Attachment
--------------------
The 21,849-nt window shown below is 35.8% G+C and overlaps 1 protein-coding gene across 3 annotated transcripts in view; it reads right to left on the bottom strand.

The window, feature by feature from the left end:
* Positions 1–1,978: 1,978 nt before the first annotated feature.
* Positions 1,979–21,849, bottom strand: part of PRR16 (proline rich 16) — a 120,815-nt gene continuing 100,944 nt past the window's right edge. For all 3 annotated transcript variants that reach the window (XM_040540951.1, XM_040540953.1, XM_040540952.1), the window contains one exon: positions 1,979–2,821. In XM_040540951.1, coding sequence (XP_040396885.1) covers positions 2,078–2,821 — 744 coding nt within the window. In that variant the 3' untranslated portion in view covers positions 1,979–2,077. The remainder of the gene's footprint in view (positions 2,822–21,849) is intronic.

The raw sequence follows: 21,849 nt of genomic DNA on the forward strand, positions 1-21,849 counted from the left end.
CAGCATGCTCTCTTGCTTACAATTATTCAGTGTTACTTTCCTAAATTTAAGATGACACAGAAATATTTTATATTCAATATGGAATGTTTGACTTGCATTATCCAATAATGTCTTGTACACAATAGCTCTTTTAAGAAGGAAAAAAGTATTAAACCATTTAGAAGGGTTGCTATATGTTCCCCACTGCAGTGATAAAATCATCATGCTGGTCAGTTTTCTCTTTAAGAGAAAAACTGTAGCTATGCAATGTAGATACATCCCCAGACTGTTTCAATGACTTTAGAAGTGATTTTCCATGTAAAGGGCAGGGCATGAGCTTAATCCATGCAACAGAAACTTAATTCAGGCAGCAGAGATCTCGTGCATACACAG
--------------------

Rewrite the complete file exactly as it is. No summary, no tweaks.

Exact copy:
The 21,849-nt window shown below is 35.8% G+C and overlaps 1 protein-coding gene across 3 annotated transcripts in view; it reads right to left on the bottom strand.

The window, feature by feature from the left end:
* Positions 1–1,978: 1,978 nt before the first annotated feature.
* Positions 1,979–21,849, bottom strand: part of PRR16 (proline rich 16) — a 120,815-nt gene continuing 100,944 nt past the window's right edge. For all 3 annotated transcript variants that reach the window (XM_040540951.1, XM_040540953.1, XM_040540952.1), the window contains one exon: positions 1,979–2,821. In XM_040540951.1, coding sequence (XP_040396885.1) covers positions 2,078–2,821 — 744 coding nt within the window. In that variant the 3' untranslated portion in view covers positions 1,979–2,077. The remainder of the gene's footprint in view (positions 2,822–21,849) is intronic.

The raw sequence follows: 21,849 nt of genomic DNA on the forward strand, positions 1-21,849 counted from the left end.
CAGCATGCTCTCTTGCTTACAATTATTCAGTGTTACTTTCCTAAATTTAAGATGACACAGAAATATTTTATATTCAATATGGAATGTTTGACTTGCATTATCCAATAATGTCTTGTACACAATAGCTCTTTTAAGAAGGAAAAAAGTATTAAACCATTTAGAAGGGTTGCTATATGTTCCCCACTGCAGTGATAAAATCATCATGCTGGTCAGTTTTCTCTTTAAGAGAAAAACTGTAGCTATGCAATGTAGATACATCCCCAGACTGTTTCAATGACTTTAGAAGTGATTTTCCATGTAAAGGGCAGGGCATGAGCTTAATCCATGCAACAGAAACTTAATTCAGGCAGCAGAGATCTCGTGCATACACAG